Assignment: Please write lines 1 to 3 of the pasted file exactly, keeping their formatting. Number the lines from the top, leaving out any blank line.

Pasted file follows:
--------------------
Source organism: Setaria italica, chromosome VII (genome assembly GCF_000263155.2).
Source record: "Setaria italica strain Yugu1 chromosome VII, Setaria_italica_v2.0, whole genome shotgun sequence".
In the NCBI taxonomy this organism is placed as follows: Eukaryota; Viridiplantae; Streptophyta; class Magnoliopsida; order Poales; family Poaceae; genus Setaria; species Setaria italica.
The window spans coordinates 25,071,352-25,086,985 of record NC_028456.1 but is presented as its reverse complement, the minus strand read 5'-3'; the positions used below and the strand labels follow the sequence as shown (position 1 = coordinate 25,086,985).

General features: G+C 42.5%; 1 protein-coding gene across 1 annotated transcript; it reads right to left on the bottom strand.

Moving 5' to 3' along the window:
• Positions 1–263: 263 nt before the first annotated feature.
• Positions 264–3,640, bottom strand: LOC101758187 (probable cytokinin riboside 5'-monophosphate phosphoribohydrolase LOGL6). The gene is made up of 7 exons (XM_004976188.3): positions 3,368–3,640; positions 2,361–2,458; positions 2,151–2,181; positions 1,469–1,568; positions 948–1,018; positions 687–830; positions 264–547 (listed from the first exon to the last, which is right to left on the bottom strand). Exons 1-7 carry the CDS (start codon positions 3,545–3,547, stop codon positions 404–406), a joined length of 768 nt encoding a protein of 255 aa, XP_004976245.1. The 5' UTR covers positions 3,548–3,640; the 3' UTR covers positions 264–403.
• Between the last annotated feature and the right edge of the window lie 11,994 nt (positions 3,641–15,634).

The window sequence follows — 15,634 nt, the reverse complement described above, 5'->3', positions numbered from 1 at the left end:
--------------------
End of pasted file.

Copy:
Source organism: Setaria italica, chromosome VII (genome assembly GCF_000263155.2).
Source record: "Setaria italica strain Yugu1 chromosome VII, Setaria_italica_v2.0, whole genome shotgun sequence".
In the NCBI taxonomy this organism is placed as follows: Eukaryota; Viridiplantae; Streptophyta; class Magnoliopsida; order Poales; family Poaceae; genus Setaria; species Setaria italica.